Urban life

Make Yourself at Home in the World’s Most Liveable Cities

To appreciate just how good some city dwellers have it, follow these travel tips for liveable cities from Vienna to Vancouver

What makes a city liveable? Cultural sites and star-studded restaurants are important, but anyone who’s lamented the limitations of Rome, New York or Shanghai knows it also depends on less flashy factors – affordable housing, efficient public transit, safety, ample green space and clean air.

The latest Mercer Quality of Living survey, which evaluates cities on all these measures and more, suggests smaller urban areas are outpacing many of the most iconic destinations. For the 10th year running, Vienna has ranked number one, a boon for its locals, expats and short-term visitors alike. (The Economist produces a similar annual survey and Vienna also came in tops, edging out Melbourne.) Here’s how to experience the good life in Vienna and some of the other most liveable cities around the world.

1. Vienna, Austria

Vienna's Schönbrunn Palace
Vienna’s Schönbrunn Palace

With its imperial palaces and gilded coffee houses, the Viennese lifestyle may seem more aspirational than attainable. Yet abundant arts offerings, a one-to-one ratio of urban area to green space and an ethos of gemütlichkeit – convivial hospitality – have helped it secure the most liveable city title. Expect a characteristically warm welcome at Hotel Altstadt, a townhouse where afternoon tea comes with homemade sachertorte. Tian Bistro, a five-minute walk away, inspires a loyal following with its wholesome breakfasts. Take your time getting to know the surrounding Neubau district, full of street art and indie shops. Neubau No. 2, a self-described ‘awesome contemporary design shop’, is indeed a fun place to browse for housewares, accessories and fashion staples. Gallerie Hubert Winter is a worthy counterpoint to the tourist-filled institutions in the adjacent Museumsquartier. Just down the Breite Strasse, refuel with schitnzel at Glacis Beisl, a traditional Viennese courtyard restaurant.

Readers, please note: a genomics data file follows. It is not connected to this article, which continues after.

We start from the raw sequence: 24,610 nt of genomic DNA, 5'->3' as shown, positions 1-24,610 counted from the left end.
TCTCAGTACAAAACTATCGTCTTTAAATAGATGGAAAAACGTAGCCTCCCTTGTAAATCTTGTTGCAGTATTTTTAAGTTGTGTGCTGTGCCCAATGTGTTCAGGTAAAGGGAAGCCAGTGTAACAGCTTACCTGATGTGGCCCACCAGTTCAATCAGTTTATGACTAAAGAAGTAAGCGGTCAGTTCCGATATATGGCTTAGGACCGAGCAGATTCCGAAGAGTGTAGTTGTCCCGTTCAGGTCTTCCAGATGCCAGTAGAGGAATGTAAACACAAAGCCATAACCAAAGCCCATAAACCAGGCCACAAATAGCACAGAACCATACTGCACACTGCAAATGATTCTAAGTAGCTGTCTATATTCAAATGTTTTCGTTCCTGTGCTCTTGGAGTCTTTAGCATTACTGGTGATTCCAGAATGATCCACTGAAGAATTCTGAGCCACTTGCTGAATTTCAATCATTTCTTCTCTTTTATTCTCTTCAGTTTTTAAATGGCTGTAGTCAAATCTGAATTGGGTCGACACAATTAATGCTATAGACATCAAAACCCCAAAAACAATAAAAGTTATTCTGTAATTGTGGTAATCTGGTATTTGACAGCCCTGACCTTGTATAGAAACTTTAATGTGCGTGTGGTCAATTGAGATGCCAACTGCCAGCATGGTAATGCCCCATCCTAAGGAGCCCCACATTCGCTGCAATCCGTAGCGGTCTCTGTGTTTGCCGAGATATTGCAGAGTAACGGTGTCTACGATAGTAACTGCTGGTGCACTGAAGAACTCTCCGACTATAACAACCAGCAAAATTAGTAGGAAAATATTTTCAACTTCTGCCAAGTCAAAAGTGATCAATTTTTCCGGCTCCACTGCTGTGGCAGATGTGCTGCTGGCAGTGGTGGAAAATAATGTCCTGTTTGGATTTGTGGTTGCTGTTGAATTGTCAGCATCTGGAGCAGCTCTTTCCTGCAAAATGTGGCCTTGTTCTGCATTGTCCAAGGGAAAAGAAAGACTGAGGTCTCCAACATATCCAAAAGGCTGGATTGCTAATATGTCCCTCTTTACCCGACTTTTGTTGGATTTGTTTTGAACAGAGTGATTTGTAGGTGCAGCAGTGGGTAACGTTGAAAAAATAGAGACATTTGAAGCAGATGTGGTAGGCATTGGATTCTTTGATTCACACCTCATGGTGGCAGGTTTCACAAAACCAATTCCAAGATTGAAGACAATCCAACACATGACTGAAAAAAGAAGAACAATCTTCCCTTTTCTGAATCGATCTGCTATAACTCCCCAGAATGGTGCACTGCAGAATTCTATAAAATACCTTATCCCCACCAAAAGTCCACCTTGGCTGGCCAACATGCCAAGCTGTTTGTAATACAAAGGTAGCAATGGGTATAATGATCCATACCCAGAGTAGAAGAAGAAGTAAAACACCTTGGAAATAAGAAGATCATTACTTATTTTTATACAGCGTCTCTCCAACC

2. Zurich, Switzerland

Zurich, Switzerland
Aerial view of historic Zurich city center

Zurich is a scenic financial hub with medieval architecture and an Alpine backdrop for weekend escapes. It’s also a sustainability pioneer for its green transportation system, investments in renewable energy and plentiful parks. What’s more, Zurich is the unlikely birthplace of Dadaism, an art movement that challenged societal norms. That creative legacy is channelled by Zurich-West, a former industrial district that’s best explored, as the locals do, on two wheels. Your first stop should be Löwenbräu-Kunst, an 1890 brewery housing avant-garde galleries and artist collectives. Im Viadukt hews to a similar concept of reinvention: a food hall, restaurants and fashion boutiques straddle both sides of the restored 19th-century viaduct. While away the rest of the day at Frau Gerolds Garten, a series of shipping containers converted into bars and food stalls, with a grassy area for daydreaming about your own Zurich-style remake.

3 (tie). Vancouver, Canada

Vancouver, Canada
South Granville

A Hollywood stand-in for all kinds of cities, versatile Vancouver looks almost too good to be true. Indeed, you may find yourself checking real estate listings after exploring South Granville, whose design shops, galleries, and restaurants like Fiore are within a quick commute to downtown. Fashion by Isabel Marant, Vanessa Bruno and Nili Lotan fill the racks at Misch, on the main drag of Granville Street, while Bacci’s eclectic housewares and accessories make stylish souvenirs. Retail therapy complete, get your art fix on Gallery Row; favourites like Kurbatoff Gallery and Ian Tan Gallery are participants in the South Granville Artwalk, an open-air festival that hosts exhibitions and artist talks each June. By this point you probably need a drink. Call it a night with a Canadian sazerac (made with whiskey and Pernod) and live jazz at New Orleans–inspired Ouisi.

3 (tie). Munich, Germany

Street view of Munich